I wanted to open with some humor, but this has been kind of a tough week where laughs have been hard to come by.
In case the anxiety about climate change, our broken politics and Israel were not enough, we have been given a pandemic with a side of stock market mayhem.
Before this week, I was thinking I would have a word with the rabbi who would schedule his own son’s Bar-Mitzvah during the same week as Purim. But Purim became the least of our concerns given the Coronavirus.
Thank you for coming. To those streaming, thank you for watching! Your virtual support is so appreciated!
And for those at home, please come by and pick up your lunch after Shabbat – lunches are individually wrapped and no, I am not kidding.
Matan, thank you for having this simhah and for being such an incredible human being and a super-mensch.
It’s hard to have a celebration when almost all your guests including family and friends are not able to attend in person and it has been a stressful time as we have scrambled to hold onto the joy amidst all of this.
Luckily, I checked and Shabbat Parah with your parashat Ki Tissa is available next year so hopefully, we can do this again next year, God willing, without any Corona.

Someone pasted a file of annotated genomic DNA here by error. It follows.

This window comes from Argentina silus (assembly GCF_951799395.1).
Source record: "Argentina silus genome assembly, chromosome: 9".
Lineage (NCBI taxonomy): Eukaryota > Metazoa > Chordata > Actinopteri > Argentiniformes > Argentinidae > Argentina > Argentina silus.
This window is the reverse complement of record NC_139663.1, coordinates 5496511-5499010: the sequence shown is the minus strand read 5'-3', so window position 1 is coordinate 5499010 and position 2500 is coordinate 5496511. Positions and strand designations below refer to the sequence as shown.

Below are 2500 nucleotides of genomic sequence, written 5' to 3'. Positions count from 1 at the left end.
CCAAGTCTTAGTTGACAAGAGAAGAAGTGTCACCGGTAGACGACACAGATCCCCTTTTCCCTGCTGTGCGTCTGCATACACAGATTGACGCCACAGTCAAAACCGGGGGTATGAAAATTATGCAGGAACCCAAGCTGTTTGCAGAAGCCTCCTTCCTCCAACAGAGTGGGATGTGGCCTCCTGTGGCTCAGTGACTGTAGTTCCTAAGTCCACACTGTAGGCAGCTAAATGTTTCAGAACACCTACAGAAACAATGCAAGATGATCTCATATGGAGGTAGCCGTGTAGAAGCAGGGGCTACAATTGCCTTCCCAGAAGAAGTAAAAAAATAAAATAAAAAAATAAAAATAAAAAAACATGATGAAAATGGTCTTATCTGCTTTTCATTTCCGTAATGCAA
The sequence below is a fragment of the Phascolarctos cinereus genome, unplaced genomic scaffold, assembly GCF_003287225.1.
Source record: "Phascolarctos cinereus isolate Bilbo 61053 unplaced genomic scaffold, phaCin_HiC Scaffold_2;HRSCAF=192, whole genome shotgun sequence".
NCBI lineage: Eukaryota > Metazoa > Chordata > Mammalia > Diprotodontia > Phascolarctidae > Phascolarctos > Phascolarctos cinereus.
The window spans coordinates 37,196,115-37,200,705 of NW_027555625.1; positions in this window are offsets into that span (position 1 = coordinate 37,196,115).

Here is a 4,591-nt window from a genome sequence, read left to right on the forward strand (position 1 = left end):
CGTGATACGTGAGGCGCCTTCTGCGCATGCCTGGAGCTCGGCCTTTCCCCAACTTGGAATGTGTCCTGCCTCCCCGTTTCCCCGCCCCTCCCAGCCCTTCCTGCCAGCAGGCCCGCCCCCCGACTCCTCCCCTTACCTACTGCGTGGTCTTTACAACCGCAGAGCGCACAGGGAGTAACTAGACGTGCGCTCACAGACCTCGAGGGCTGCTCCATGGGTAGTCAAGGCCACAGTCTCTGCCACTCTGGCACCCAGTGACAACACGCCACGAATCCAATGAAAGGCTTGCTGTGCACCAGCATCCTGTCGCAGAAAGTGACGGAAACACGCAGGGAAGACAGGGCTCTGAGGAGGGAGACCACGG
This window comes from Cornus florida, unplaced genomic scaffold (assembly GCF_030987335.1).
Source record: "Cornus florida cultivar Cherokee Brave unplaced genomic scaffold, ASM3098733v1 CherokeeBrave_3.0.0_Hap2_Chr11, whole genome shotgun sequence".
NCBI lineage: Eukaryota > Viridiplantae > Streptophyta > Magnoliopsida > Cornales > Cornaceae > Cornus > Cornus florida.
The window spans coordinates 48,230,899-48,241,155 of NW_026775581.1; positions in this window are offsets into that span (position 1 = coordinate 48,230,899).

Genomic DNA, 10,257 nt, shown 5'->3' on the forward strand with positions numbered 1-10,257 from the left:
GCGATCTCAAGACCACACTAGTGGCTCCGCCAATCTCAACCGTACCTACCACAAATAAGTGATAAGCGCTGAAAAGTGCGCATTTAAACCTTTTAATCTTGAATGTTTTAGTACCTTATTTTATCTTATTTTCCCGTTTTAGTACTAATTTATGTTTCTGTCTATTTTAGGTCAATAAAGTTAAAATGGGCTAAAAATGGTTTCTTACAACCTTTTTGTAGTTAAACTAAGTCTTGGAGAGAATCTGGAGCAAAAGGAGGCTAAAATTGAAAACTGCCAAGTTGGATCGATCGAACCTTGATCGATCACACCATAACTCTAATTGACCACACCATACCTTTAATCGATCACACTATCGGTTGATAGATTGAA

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Those of you who are here this morning – both in person and by streaming – are creating community. For those in the shul, we are taking extreme precautions including social distancing by separating from one another and changing our food handling, which when added to our full cooperation have made this gathering kosher according to medical professionals.
The tradition places the community above many other priorities, since it was aware that community is the source of our strength. The Jewish people have survived centuries of challenges due to the fact that we are bonded with each other in such an intense manner.
Communities are both strong and vulnerable.
Communities give us the support and strength to mourn and the love and joy when we have a simhah like today.
But communities are also fragile. They can transmit viruses quickly and they can transmit other things quickly. Words spoken without proper care, email listservs where posts make others feel bad and gossip all destroy the very fabric of the community.
These challenges to communities are not new and relevant lessons are found right in this morning’s parashah that Matan read so masterfully.
I always find it amazing when the parashah has spot-on lessons for this moment in time and sure enough, Ki Tissa does.
Let me share three of them this morning.
First, a very simple one: wash your hands!
Yes, you might have thought that Judaism’s great gifts to the world were ideas like Ethical Monotheism, learning, justice, Shabbat and the concept of the 7-day week, but no, it might be something as simple as washing your hands.